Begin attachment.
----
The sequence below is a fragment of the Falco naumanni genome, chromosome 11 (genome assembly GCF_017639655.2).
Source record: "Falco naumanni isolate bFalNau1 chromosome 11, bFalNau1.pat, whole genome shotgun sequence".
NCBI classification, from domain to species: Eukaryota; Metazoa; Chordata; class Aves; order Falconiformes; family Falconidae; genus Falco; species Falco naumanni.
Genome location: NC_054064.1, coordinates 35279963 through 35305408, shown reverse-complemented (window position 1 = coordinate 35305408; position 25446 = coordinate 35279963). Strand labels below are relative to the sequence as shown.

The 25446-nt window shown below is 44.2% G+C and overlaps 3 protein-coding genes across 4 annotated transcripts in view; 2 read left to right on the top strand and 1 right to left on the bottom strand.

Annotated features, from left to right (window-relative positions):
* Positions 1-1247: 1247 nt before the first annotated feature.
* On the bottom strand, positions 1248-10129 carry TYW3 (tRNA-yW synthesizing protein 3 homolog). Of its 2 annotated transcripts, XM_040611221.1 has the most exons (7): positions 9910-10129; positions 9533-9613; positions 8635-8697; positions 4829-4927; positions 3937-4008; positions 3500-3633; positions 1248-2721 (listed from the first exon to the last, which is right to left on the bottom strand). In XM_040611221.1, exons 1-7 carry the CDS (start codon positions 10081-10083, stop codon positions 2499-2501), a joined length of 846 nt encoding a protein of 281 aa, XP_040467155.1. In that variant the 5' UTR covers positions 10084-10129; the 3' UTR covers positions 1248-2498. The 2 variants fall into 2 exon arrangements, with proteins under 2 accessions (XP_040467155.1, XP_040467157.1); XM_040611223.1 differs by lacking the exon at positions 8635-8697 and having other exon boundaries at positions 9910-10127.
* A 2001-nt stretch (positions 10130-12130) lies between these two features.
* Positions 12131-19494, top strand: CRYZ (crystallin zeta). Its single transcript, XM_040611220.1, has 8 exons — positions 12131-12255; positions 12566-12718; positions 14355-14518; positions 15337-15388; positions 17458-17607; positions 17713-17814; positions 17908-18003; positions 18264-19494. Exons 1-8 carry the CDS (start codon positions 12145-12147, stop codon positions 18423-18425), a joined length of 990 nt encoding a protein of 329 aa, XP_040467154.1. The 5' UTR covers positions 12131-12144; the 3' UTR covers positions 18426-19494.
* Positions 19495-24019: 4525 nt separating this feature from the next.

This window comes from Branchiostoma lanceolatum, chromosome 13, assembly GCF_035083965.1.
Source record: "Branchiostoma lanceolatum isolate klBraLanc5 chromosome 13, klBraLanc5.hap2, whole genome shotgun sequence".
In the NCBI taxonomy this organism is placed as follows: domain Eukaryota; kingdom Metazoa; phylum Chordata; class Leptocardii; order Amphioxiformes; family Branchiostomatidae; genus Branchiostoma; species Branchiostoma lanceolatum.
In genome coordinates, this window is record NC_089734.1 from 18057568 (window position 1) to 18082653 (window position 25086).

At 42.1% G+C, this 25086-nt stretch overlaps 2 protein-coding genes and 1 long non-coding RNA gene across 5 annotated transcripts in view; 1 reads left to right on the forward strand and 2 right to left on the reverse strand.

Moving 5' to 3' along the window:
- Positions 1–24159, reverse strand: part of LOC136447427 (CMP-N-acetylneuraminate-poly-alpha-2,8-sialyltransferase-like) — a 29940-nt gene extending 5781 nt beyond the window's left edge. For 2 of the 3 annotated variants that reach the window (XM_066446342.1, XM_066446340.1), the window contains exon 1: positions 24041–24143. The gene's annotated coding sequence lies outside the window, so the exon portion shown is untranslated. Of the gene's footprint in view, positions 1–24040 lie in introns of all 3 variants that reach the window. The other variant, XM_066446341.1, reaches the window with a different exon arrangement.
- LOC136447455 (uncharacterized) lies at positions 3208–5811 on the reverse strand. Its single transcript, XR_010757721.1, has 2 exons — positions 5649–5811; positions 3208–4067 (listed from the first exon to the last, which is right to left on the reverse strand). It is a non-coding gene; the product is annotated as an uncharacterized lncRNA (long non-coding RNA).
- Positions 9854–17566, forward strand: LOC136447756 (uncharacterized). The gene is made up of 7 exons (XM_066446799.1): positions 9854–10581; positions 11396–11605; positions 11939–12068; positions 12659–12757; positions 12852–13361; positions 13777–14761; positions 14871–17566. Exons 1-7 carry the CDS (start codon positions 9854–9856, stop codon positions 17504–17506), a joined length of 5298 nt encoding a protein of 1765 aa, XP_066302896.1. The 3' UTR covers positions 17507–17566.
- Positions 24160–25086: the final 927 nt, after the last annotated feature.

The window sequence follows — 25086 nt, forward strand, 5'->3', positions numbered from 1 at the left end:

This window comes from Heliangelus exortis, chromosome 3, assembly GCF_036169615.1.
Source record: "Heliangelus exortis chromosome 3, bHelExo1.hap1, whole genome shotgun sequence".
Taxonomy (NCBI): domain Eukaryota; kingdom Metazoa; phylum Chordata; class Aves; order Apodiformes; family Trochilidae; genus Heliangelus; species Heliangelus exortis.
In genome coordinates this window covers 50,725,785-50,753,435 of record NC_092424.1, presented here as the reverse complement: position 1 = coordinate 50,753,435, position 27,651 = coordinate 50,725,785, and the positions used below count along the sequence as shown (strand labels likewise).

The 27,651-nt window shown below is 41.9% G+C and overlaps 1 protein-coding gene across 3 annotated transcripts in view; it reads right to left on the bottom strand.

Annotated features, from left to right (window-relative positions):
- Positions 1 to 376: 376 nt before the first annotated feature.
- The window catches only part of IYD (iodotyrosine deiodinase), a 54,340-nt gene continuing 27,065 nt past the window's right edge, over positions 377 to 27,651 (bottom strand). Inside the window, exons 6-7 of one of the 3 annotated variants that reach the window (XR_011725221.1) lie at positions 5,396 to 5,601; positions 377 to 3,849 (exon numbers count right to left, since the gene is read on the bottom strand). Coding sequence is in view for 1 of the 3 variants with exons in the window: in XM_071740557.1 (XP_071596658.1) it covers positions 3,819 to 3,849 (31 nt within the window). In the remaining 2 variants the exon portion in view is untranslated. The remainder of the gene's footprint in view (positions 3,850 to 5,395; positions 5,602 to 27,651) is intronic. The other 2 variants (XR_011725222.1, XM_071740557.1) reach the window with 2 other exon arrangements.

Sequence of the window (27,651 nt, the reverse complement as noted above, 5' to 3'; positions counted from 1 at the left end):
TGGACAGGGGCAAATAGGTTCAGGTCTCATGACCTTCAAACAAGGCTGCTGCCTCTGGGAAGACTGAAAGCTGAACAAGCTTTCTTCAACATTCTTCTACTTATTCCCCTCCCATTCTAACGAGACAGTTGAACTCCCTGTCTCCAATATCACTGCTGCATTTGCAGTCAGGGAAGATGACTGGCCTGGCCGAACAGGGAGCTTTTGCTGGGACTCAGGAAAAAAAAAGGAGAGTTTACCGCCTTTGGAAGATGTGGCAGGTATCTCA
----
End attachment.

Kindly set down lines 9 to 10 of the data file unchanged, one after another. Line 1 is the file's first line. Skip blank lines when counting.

* A 2001-nt stretch (positions 10130-12130) lies between these two features.
* Positions 12131-19494, top strand: CRYZ (crystallin zeta). Its single transcript, XM_040611220.1, has 8 exons — positions 12131-12255; positions 12566-12718; positions 14355-14518; positions 15337-15388; positions 17458-17607; positions 17713-17814; positions 17908-18003; positions 18264-19494. Exons 1-8 carry the CDS (start codon positions 12145-12147, stop codon positions 18423-18425), a joined length of 990 nt encoding a protein of 329 aa, XP_040467154.1. The 5' UTR covers positions 12131-12144; the 3' UTR covers positions 18426-19494.